The closure in 1951 of the Strathalbyn Convention owned by Con and Daisy Doecke, a Bethel Mission family, was accommodated by holding two Conventions a year on the Oak Lodge, Kapunda grounds. Also, the first Wilmington Convention was held in January 1952.
1950S: THE PURGE IN VICTORIA. For about the last ten years of his life, after his wife died in 1942, Bill Carroll lived in a home located about 80K south of Melbourne provided by his daughter May and her husband, Dolph Schulz. Personal letters written by W. C. Carroll during this time bear the address of: Greenhaven, Rosebud West, Victoria, Australia.
In Carroll's later years, "Two Sister Workers and a Brother stayed with him at Rosebud to look after him, when there were open homes who would gladly receive him and cater for his needs and do the superintending of his meals, necessitated by the fact that he was a diabetic. This went on for ten years. Reportedly, these Workers held no Gospel Meetings while at Rosebud."
The other Australian Head Workers disapproved of a Worker overseeing a state from a permanent residence. They also did not approve of Carroll using Workers to tend to his physical needs when there were Friends willing to do so. In his latter years, Bill visited outside Victoria less and less. Victoria was self-sufficient regarding Workers and had also sent a large number of Workers overseas. The amount of interchange between Victoria and the other Australian states continued to decrease until it was almost isolated from the other states.
During the 1950s, Bill Carroll began excommunicating Friends in Victoria, including parents along with their children, sometimes without providing a hearing or a reason to the victims. Mervyn Schmidt, son of Otto Schmidt, wrote: "I professed at 12 yrs of age. At 13, in the 1950s, I was excommunicated, along with my parents and many others in the states of VIC and SA, as a result of a purge by William Carroll. In my case, my only crime was I was the son of my father." A Bethel Mission family member wrote, "Week after week numbers were put out including whole churches. No one knew why and appeals were sent to Senior Workers to come over and help us, and give us a hearing."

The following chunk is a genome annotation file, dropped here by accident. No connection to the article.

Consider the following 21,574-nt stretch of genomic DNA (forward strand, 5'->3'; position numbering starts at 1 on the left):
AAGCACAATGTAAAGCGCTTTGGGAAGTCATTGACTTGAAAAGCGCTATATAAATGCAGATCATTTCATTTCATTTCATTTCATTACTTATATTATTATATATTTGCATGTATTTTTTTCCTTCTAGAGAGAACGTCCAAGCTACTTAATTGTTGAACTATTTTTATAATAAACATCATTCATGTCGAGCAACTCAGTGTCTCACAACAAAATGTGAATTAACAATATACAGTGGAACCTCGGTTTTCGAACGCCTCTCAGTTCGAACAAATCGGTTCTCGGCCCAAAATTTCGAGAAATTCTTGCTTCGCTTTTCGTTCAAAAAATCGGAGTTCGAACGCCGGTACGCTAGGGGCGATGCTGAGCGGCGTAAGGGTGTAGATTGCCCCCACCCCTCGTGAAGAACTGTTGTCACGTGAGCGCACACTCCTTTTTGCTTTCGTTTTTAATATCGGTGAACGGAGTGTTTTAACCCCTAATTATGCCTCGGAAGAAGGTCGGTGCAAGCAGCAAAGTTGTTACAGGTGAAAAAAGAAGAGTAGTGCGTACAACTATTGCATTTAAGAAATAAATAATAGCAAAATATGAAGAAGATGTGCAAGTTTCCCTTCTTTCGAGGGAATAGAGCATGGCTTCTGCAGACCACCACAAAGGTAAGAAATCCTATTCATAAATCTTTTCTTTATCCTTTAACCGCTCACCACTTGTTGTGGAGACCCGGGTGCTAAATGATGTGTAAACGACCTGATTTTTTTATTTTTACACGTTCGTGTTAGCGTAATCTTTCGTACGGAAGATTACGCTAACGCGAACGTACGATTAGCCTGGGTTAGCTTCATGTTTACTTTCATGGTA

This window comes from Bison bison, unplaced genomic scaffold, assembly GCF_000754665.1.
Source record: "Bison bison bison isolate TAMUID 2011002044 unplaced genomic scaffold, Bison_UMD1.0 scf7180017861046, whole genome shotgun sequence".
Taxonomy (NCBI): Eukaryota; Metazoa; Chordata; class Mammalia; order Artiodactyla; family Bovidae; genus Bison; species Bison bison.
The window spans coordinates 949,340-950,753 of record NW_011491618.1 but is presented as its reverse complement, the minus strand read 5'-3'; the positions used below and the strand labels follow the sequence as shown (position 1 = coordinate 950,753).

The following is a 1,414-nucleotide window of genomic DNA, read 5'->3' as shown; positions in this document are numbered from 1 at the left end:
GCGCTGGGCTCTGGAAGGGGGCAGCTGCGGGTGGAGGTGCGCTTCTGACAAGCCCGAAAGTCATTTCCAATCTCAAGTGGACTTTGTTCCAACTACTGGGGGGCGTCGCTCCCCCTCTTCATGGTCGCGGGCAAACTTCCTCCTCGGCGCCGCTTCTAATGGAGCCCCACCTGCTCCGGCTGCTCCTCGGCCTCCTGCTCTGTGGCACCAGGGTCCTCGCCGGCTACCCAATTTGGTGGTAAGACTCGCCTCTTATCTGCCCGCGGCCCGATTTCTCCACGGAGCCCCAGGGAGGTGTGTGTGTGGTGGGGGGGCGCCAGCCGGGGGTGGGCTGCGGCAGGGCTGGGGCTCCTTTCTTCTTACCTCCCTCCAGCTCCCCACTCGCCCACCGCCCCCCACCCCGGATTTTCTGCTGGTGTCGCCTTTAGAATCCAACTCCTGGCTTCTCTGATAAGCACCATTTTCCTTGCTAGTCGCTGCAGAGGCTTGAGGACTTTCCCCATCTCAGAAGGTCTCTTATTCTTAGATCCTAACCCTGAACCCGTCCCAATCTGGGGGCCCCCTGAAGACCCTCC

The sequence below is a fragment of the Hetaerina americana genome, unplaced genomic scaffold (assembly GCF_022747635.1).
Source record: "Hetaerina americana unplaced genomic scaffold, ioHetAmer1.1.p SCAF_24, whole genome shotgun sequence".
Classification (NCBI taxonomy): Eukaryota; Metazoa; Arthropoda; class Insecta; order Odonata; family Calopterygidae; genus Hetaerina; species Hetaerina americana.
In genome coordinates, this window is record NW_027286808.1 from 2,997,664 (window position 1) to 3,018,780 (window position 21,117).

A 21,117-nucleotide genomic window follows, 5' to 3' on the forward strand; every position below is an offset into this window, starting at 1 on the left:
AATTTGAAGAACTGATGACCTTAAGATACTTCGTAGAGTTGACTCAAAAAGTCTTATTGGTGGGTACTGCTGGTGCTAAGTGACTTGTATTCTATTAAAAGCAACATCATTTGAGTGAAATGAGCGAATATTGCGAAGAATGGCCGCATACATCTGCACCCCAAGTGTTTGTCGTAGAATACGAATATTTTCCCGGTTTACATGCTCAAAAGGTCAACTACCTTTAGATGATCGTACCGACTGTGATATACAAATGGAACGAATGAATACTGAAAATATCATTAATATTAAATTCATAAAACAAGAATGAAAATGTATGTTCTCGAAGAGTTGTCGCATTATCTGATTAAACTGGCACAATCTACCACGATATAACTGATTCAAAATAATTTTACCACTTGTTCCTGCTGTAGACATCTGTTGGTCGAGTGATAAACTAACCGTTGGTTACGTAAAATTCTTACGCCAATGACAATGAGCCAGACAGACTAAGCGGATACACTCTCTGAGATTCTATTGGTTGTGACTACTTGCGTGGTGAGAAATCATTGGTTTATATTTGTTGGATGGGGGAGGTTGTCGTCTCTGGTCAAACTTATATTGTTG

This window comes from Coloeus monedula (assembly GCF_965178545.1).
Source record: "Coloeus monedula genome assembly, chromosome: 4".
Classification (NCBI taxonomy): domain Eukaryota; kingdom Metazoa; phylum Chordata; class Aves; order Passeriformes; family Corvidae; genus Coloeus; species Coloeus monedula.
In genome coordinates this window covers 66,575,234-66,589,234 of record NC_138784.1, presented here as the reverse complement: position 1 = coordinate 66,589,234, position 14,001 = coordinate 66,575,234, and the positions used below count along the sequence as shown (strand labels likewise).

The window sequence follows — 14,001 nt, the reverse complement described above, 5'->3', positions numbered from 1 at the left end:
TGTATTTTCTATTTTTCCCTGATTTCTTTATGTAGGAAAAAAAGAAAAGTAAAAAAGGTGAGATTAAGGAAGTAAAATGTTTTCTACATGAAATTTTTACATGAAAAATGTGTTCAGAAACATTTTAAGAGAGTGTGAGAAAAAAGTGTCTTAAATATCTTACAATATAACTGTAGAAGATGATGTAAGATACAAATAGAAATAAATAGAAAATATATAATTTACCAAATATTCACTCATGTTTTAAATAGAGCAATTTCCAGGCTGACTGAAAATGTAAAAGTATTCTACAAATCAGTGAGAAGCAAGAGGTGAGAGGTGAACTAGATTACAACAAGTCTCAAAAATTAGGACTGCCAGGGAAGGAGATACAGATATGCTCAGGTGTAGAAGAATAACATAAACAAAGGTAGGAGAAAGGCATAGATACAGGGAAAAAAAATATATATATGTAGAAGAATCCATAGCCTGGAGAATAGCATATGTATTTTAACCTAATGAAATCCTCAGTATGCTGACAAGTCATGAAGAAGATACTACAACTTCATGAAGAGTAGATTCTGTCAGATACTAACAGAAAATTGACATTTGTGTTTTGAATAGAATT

For about four years, separate Fellowship Meetings were held for the various divisions. Children and teenagers from the various divisions attended school together, but did not assemble together for Fellowship Meetings. Mervyn Schmidt wrote: "For approximately 4 years, about 16 of us met in our home, unofficially...with others who had been put out of fellowship...We were reinstated again after this with the help of George Walker, U.S., and Jack Forbes from England." ( Why We Left, TLC)
1953 NOVEMBER 13: WILLIAM "BILL" CARROLL DIED. He had been the Head Worker of Victoria since 1913, for 40 years, when he arrived in Australia. As Alfred Magowan aptly phrased it, "Very soon reverberations of Australian thunders began rolling and crashing over the Bill's grave. "
The oversight of the Work in VIC went to Chris Williams, who was at that time over the Work in Tasmania. Chris was from VIC and started in the Work in 1914 in QLD. In 1918, he went to NSW; then to Tasmania for 1925-55. There are two stories regarding how Williams was chosen as the replacement. One was that the Victorian Workers elected him. The other was that Carroll designated Williams as his replacement, and did not consult with the other Australian Senior Workers, who thought "the responsible Workers should have been consulted with regard to getting their approval of who should succeed our departed Brother in the oversight in Victoria."
In 1954, the divisions within the fold remained a problem and some Australian Senior Workers asked Senior Workers from other countries for help. Meanwhile in 1954, Edward Cooney (then 88 years old) travelled to Mildura, Victoria, at the request of some twenty Outcasts. In 1955, Jack Carroll, Jack Forbes and George Walker arrived to help settle the disputes. They held Reconciliation Meetings in various locations where the Outcasts as a group could be reinstated without reprofessing. At the Reconciliation Meeting scheduled in Mildura, Cooney went uninvited, along with Jack Schmidt, disfellowshipped owner of the Mildura Convention grounds and a few other Friends. Tom Turner met them at the door and turned Cooney away. His Friends left with him.
1954 GUILDFORD MEETING. About three months after Bill Carroll died on February 20-24, 1954, the two Senior Head Workers of Australia, John Hardie and Tom Turner, called a Meeting of all Head Workers in New Zealand and Australia at Guildford, NSW. Guildford was a Convention ground situated near Sydney. This was the first Meeting of the Heads of the various States in many years.